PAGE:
Technical

HAVS – what construction managers need to know

Image: Dreamstime/Volodymyr Byrdyak
Construction puts workers at risk of developing hand-arm vibration syndrome. Billy O’Brien advises construction managers what to look out for and how to prevent it.

Hand-arm vibration syndrome (HAVS) is a preventable condition that can arise with the regular use and operation of hand-held power tools and machines, such as concrete breakers, sanders, grinders, disc cutters, hammer drills and chainsaws.

HAVS involves nerve and blood vessel damage affecting the arm and hand. The syndrome used to be called ‘white finger syndrome’, and it can result in permanent nerve damage and reduced grip strength.

More than two million people are at risk of getting the condition, and those particularly at risk include workers using hammer action tools for more than 15 minutes a day or rotary and other action tools for more than an hour a day.

What do you need to look out for?

There are a number of early signs of the condition, including tingling and numbness in the fingers (which can cause sleep disturbance), decreased sense of touch and loss of hand strength. In cold weather, fingertips might go white then red, pain felt on recovery (white finger syndrome or sometimes called vibration white finger).

Permanent damage possible

If people continue to use high-vibration tools these symptoms will likely worsen, resulting in potential permanent numbness, difficulty picking up small objects, as well as vibration white finger occurring more often and affecting more fingers.

Employers’ responsibilities

Construction managers must ensure the health and safety of people on their site. They will need to carry out a risk assessment, take steps to minimise vibration exposure and provide training and health surveillance.

There are also exposure limits for hand-arm vibration:

  • 2.5 m/s2 A(8) is the exposure action value (EAV), or level at which employers are required to introduce technical and organisational measures to reduce exposure.
  • 5.0 m/s2 A(8) is the exposure limit value (ELV), or maximum amount of vibration an employee may be exposed to on any single day.

How vibration level and duration affect exposure (Image: Health and Safety Executive)

Six ways to prevent HAVS

  • Risk assessments of vibration levels – these are an essential part of avoiding HAVS. Assessments need to be done at an employee level using realistic data (e.g. manufacturer data) along with adding up exposure time from different tools across the working day. Information from manufacturers or suppliers about vibration levels produced by the equipment can be used to calculate the daily exposure. The HSE has a handy ready reckoner to aid in the calculation.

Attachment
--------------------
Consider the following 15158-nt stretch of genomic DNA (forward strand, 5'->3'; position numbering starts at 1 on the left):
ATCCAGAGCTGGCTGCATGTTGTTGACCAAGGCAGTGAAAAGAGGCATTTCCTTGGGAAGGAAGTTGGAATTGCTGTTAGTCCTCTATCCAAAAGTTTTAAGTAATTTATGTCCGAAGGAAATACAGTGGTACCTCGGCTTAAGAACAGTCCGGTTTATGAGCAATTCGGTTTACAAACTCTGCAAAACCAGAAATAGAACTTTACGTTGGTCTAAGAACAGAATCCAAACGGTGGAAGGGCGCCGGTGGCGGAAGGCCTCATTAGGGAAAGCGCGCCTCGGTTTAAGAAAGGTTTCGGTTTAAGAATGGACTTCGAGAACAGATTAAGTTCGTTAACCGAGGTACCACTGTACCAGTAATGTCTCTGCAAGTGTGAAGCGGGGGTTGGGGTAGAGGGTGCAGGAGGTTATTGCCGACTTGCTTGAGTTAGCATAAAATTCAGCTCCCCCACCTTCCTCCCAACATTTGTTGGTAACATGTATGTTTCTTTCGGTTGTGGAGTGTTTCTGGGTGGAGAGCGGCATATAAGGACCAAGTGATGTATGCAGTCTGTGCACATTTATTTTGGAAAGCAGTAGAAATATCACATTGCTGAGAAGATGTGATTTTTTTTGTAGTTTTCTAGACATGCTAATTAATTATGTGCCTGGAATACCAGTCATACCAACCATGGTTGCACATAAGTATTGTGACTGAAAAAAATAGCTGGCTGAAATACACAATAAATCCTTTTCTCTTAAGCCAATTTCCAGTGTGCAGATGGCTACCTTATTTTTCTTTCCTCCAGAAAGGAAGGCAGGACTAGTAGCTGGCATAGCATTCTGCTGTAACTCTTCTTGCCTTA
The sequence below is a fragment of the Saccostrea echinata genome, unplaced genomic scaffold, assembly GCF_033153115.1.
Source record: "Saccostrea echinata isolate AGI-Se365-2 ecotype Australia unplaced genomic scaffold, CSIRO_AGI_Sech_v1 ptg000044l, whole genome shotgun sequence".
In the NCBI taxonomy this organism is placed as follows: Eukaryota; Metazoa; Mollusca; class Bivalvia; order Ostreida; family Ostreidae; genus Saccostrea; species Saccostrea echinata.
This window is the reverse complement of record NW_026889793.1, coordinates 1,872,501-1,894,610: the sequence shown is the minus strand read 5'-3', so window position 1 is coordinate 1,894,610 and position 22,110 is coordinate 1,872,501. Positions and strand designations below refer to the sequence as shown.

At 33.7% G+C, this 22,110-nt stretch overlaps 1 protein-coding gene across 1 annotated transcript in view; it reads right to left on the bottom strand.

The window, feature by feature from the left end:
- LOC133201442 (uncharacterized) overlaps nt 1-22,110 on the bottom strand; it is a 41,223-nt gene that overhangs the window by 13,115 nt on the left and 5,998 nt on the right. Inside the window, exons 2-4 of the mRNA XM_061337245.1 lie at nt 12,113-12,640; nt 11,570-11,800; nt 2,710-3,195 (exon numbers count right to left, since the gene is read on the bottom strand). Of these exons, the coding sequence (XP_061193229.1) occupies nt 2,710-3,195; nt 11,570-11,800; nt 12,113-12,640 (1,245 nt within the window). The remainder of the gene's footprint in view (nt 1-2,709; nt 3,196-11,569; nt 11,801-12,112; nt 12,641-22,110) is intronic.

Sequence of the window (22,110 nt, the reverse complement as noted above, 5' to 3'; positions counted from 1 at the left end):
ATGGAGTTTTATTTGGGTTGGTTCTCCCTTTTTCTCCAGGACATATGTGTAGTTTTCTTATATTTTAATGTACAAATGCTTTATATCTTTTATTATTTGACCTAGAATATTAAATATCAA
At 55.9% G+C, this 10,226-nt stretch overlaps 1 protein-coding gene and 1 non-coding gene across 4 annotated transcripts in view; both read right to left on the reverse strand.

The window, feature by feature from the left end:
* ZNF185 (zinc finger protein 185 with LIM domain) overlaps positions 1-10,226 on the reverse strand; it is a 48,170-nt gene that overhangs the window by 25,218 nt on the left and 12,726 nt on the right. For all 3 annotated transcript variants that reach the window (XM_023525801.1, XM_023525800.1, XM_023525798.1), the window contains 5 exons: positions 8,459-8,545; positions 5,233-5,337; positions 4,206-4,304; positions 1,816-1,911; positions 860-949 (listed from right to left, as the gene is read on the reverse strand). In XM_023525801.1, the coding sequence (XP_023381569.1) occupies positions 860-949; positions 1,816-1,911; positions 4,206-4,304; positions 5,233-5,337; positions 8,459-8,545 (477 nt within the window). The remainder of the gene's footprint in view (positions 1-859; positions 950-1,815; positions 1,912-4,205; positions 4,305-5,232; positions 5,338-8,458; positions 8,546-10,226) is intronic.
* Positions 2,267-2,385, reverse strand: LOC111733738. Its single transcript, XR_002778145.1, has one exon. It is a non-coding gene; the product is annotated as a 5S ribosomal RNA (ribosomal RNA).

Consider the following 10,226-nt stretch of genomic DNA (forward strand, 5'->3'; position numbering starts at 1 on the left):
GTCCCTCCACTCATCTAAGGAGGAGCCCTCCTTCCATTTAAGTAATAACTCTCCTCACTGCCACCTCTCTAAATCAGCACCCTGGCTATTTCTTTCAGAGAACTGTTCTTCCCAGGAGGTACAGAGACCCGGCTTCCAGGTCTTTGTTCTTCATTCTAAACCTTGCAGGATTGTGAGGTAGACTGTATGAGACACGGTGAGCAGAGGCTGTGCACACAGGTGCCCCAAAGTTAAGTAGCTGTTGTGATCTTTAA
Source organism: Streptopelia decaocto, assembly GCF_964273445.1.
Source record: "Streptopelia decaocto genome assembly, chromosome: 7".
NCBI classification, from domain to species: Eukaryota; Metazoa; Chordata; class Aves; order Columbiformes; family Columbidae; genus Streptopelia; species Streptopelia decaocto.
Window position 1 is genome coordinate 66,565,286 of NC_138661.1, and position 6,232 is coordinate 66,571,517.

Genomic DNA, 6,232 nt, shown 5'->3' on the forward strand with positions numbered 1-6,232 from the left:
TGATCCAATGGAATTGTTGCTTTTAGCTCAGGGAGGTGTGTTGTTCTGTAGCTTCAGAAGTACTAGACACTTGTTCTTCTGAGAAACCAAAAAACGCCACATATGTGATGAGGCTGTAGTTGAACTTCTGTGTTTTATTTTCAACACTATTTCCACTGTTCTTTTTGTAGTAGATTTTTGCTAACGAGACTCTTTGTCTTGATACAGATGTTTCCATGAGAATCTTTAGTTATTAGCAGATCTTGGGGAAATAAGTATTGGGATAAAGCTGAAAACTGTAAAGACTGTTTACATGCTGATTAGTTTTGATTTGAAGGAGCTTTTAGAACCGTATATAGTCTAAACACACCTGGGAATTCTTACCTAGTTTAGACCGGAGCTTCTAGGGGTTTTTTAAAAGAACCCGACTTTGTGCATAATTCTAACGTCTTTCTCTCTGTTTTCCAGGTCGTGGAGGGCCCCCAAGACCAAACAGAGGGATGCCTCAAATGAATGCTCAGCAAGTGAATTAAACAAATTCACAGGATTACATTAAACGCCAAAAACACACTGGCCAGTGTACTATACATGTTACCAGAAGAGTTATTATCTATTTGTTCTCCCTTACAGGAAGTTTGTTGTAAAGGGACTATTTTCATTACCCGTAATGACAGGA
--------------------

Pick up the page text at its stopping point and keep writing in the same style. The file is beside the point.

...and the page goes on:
• Education and training – site workers need to be trained on all the tools they use and how to work them safely, including when using new models. Having a formalised HAVS awareness programme with refresher sessions is also good practice, alerting people to the symptoms and what they can do to avoid excessive vibration exposure.
  • Low-vibration tools – choose low-vibration equipment and look at vibration levels when buying or hiring tools.
  • Job design – ensure workers move between tasks, so they are not exposed excessively, along with looking to working methods.  Where possible, adjust processes that result in vibration exposure for methods that eliminate or reduce this. For example, blocks can be split with a hydraulic block splitter rather than a cut-off saw. Machine mount equipment, such as breakers, so the operator doesn’t have to hold the equipment. Pile caps can be cropped using hydraulic pile croppers.
  • Gloves and warm clothing – while anti-vibration gloves are not recommended by HSE, its advice does say that workers need gloves and equipment that keeps them warm (gloves do not provide protection against vibration, but keeping warm can stop some of the symptoms appearing).  
  • Culture – workers should be encouraged to report symptoms to managers, and be confident that they will act upon what they’re being told, without fear of it impacting on their employment.

While HAVS is a preventable condition, construction workers develop it all too frequently. This is not acceptable and construction managers need to be aware of the symptoms and the practical steps to stop anyone on their site developing HAVS.

Billy O’Brien CMIOSH is director of customer success at EcoOnline

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